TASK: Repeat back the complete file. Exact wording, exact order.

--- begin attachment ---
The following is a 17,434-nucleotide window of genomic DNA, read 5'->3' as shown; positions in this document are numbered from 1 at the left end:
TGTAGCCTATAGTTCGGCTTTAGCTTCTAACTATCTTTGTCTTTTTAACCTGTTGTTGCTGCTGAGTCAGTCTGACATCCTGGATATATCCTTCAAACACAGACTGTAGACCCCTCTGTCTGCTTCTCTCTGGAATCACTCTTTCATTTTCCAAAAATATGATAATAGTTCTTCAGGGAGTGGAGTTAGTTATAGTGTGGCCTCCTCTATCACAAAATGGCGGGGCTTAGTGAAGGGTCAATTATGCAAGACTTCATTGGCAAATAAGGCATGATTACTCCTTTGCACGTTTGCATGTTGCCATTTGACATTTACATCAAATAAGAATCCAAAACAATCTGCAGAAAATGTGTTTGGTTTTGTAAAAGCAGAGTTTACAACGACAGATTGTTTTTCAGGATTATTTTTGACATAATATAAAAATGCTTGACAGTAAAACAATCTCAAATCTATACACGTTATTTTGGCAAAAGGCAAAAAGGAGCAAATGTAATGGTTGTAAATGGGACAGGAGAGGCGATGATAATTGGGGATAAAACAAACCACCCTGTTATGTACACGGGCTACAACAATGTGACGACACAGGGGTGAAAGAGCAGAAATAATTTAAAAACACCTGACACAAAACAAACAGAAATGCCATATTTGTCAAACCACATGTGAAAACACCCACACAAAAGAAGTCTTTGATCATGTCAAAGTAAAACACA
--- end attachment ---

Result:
The following is a 17,434-nucleotide window of genomic DNA, read 5'->3' as shown; positions in this document are numbered from 1 at the left end:
TGTAGCCTATAGTTCGGCTTTAGCTTCTAACTATCTTTGTCTTTTTAACCTGTTGTTGCTGCTGAGTCAGTCTGACATCCTGGATATATCCTTCAAACACAGACTGTAGACCCCTCTGTCTGCTTCTCTCTGGAATCACTCTTTCATTTTCCAAAAATATGATAATAGTTCTTCAGGGAGTGGAGTTAGTTATAGTGTGGCCTCCTCTATCACAAAATGGCGGGGCTTAGTGAAGGGTCAATTATGCAAGACTTCATTGGCAAATAAGGCATGATTACTCCTTTGCACGTTTGCATGTTGCCATTTGACATTTACATCAAATAAGAATCCAAAACAATCTGCAGAAAATGTGTTTGGTTTTGTAAAAGCAGAGTTTACAACGACAGATTGTTTTTCAGGATTATTTTTGACATAATATAAAAATGCTTGACAGTAAAACAATCTCAAATCTATACACGTTATTTTGGCAAAAGGCAAAAAGGAGCAAATGTAATGGTTGTAAATGGGACAGGAGAGGCGATGATAATTGGGGATAAAACAAACCACCCTGTTATGTACACGGGCTACAACAATGTGACGACACAGGGGTGAAAGAGCAGAAATAATTTAAAAACACCTGACACAAAACAAACAGAAATGCCATATTTGTCAAACCACATGTGAAAACACCCACACAAAAGAAGTCTTTGATCATGTCAAAGTAAAACACA